The past two decades have seen incredible advances in technology not only in terms of consumer electronics – our pockets are emptier, yet the few items inside them can do more than ever, our televisions are thinner yet display far more detail than ever before and our storage devices are smaller yet can hold far more data than ever before – but also in the birth of social networking and the growth of the entertainment business, both home grown and commercial. Global acceptance and indeed active involvement in this new technology, from the richest to the poorest of nations, has created a new breed of billionaire and financed a host of new industries. This new funding and creative thinking has unlocked previously closed doors and opened up a wealth of opportunities. 24/7 connectivity has enabled ideas and content to be passed around the world in a matter of seconds creating instantaneous celebrities in all fields of life.
In the architectural world, these new technological advances have had two major impacts. First of all they have allowed designs which have previously been restricted to paper to finally be realised and has opened the mind set of both fellow architects to explore further possibilities and clients/ developers to commission such buildings. And secondly technology has created a new breed of starchitects by way of social media and such apps as Pinterest which showcase their works to the mass market.
Make no mistake, these starchitects are extremely talented and are usually ground breakers in their own rights creating impressive works of art in the built form. As advances in technology and materials increase so to do the designs and ideas become more complex and complicated. Conversely however, the functions of most of these new buildings have not changed or are likely to change over the next decade. What has changed are the IT and electronic components, not the internal workings and space requirements. So suddenly the age old approach of ‘form follows function’ has been turned on its head.
How though, does an architect convince his client to spend an additional 20% or more on an external façade which has no bearing on the function of the building? Enter the starchitect. Global recognition and endorsement of the starchitect and their rise to celebrity status has meant that anything touched or designed by them is suddenly deemed worthy of a visit in person. In this age, travel is now in the reach of millions rather than an elite few and this has had a huge boost for the tourism economies of cities around the world. Municipalities, therefore, may be more receptive to a revolutionary design that is designed by a star designer than if designed by a lesser known architect.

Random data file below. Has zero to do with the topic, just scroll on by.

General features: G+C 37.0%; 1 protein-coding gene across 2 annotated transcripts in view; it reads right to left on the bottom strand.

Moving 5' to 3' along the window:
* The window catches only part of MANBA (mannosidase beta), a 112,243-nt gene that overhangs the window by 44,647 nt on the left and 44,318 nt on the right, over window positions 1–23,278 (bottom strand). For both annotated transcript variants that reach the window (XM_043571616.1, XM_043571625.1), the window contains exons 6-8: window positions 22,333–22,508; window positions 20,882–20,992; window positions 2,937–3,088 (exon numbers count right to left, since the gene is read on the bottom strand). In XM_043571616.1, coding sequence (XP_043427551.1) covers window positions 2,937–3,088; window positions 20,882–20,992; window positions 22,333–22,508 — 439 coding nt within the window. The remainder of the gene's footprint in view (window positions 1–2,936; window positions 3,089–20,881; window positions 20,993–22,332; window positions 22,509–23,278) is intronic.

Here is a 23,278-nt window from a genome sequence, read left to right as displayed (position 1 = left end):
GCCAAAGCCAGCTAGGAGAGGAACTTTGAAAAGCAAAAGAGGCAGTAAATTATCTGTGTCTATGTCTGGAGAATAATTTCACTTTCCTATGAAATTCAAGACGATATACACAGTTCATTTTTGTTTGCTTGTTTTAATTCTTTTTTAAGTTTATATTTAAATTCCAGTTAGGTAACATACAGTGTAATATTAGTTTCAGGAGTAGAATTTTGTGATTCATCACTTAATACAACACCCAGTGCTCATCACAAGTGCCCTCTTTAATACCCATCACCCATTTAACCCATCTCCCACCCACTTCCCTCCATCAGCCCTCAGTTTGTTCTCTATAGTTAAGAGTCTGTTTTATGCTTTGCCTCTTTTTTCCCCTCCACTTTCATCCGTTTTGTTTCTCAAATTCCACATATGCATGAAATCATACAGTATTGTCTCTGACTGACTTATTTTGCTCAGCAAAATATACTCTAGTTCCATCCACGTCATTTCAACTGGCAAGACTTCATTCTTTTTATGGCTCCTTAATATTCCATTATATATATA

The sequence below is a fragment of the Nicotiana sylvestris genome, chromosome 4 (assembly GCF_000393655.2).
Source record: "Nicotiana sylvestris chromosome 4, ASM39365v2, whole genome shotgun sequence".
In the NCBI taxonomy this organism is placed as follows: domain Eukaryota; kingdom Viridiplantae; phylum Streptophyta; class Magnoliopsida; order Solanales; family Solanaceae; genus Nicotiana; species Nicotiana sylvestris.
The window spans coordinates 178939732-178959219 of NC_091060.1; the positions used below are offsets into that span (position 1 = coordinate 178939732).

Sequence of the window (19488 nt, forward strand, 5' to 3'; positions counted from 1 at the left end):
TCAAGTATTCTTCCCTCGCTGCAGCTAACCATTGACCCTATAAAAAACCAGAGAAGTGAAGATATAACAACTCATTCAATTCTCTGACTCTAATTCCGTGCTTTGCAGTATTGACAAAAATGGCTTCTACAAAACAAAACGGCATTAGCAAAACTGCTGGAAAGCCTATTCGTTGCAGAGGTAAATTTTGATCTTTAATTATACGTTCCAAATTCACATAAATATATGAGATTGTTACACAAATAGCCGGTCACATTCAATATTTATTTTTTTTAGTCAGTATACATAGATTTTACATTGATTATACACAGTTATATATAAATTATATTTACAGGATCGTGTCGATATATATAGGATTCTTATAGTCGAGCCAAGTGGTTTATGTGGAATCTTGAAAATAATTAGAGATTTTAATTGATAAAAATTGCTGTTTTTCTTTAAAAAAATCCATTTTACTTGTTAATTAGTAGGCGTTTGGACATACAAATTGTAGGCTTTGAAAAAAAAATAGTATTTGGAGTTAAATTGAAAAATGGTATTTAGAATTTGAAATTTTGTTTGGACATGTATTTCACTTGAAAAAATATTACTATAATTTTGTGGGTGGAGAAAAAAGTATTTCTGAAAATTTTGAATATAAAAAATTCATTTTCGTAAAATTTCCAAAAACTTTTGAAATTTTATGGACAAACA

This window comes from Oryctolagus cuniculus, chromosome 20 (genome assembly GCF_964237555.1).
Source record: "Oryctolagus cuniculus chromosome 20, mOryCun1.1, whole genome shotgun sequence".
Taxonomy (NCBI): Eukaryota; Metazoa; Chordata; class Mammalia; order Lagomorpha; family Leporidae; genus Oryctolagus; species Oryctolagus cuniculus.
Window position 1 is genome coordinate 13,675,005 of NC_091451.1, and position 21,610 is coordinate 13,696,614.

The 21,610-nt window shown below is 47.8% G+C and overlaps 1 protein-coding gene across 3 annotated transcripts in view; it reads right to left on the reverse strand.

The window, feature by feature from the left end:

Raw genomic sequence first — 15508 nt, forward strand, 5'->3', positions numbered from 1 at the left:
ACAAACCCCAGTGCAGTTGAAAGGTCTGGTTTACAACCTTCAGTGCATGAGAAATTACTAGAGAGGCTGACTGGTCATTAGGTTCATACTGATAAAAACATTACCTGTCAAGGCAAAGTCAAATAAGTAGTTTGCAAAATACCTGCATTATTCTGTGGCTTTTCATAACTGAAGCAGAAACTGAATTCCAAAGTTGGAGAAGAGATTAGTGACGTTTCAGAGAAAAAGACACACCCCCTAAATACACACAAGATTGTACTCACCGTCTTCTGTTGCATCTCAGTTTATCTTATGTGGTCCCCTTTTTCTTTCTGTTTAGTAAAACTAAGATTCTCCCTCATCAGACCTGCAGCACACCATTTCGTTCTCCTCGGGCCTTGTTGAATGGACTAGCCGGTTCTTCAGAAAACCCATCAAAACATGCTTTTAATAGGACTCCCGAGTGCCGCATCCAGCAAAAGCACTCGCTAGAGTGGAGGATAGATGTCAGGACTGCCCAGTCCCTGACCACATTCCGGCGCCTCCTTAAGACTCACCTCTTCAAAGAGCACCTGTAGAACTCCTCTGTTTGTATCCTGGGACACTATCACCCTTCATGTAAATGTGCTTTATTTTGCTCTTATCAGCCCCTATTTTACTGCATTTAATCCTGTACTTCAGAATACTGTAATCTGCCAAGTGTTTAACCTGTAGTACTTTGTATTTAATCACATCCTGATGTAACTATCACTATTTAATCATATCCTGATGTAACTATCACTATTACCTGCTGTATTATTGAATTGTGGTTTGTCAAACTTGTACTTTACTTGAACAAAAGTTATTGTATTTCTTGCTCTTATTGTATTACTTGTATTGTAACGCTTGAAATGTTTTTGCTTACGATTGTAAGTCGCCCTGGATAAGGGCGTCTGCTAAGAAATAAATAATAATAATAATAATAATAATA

Clients too will be more open to paying the premium for a celebrity designer’s services knowing they can add a premium to the sales price as the rich and famous would prefer to own an apartment or office in a starchitect designed building rather than one designed by an unknown designer. This goes back to global interconnectivity and the dominance of social media.
This phenomenon does however, have its disadvantages. With everything being available for all, it is far easier for copycat architecture to crop up all over the world, either by other architects or by clients who don’t want to necessarily pay the premium for the original designers but want the spin off recognition for an innovative design. That said, nothing is truly original these days and many an outstanding design or idea is an adaption or advancement of a previous design or idea. This evolution is critical to the ongoing development of ideas and creations.
However, for any of these ideas and designs to flourish, one needs a receptive client and local authority to enable them to be fully developed and implemented. The UAE as a country is among the world leaders in innovation and openness to new ideas and technology. Most if not all of the government departments, including the police, are fully integrated with technology and interconnectivity and are open to all progressive building forms and design ideas. Dubai, for example, has the world’s first 3D printed building. Masdar city in Abu Dhabi is envisioned to cover 6 sq kms and is a sustainable mixed-use cyclist and pedestrian friendly development. The UAE is also planning to be one of the first countries to adopt the Hyperloop 1 concept and is set to be a leader in evolving technologies. With available land for development pretty much unlimited, this bodes well for the future of the architectural community in the UAE.
These new technologies have definitely given rise to some phenomenal new buildings over the past few years which have pushed the boundaries of form and materials as well as the integration of sustainable components, such as The King Abdulaziz Centre for World Culture in The Kingdom of Saudi Arabia for its curved forms resembling stacked pebbles, the CCTV Headquarters in Beijing, China, although a controversial aesthetic it is a marvel of engineering, and of course the Burj Khalifa for its world breaking height, to name a few.
By Keith Gavin, Design Director